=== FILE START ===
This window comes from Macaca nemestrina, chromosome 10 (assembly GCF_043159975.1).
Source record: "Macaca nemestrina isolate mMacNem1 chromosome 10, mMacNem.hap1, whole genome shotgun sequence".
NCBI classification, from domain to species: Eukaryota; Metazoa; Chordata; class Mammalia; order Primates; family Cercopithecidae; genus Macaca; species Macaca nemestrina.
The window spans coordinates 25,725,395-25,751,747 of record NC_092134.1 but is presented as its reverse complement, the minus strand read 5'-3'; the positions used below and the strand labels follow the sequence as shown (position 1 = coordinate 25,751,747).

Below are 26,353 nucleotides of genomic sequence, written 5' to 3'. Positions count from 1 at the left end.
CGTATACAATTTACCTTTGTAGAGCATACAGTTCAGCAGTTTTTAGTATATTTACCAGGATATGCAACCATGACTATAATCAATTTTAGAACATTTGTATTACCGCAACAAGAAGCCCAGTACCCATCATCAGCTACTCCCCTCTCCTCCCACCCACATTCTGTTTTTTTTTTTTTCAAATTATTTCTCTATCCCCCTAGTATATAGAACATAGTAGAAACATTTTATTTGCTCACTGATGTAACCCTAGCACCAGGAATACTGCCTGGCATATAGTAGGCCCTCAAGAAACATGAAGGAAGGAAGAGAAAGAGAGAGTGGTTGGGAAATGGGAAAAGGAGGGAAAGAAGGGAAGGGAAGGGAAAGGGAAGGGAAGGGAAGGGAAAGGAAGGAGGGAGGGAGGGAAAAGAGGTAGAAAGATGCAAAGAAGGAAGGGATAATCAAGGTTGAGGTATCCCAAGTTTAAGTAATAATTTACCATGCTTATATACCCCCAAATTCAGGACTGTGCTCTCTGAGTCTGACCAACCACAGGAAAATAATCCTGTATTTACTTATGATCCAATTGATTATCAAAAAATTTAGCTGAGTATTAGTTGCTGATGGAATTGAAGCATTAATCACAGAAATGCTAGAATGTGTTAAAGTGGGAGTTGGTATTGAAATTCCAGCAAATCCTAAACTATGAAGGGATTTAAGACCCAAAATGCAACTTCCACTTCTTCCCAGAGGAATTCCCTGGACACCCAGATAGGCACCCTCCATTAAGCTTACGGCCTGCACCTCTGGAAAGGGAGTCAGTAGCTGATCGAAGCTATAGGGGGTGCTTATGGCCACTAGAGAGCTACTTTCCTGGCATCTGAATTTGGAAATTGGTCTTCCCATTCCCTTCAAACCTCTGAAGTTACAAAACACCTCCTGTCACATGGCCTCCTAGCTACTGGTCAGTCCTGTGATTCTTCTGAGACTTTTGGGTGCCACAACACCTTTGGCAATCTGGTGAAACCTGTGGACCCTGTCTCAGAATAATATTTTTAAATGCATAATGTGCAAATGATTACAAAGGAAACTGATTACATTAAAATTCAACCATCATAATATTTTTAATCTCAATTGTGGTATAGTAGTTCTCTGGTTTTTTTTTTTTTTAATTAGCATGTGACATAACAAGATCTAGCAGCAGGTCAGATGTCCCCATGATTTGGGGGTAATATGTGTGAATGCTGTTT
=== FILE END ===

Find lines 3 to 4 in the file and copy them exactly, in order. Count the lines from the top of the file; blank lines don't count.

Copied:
NCBI classification, from domain to species: Eukaryota; Metazoa; Chordata; class Mammalia; order Primates; family Cercopithecidae; genus Macaca; species Macaca nemestrina.
The window spans coordinates 25,725,395-25,751,747 of record NC_092134.1 but is presented as its reverse complement, the minus strand read 5'-3'; the positions used below and the strand labels follow the sequence as shown (position 1 = coordinate 25,751,747).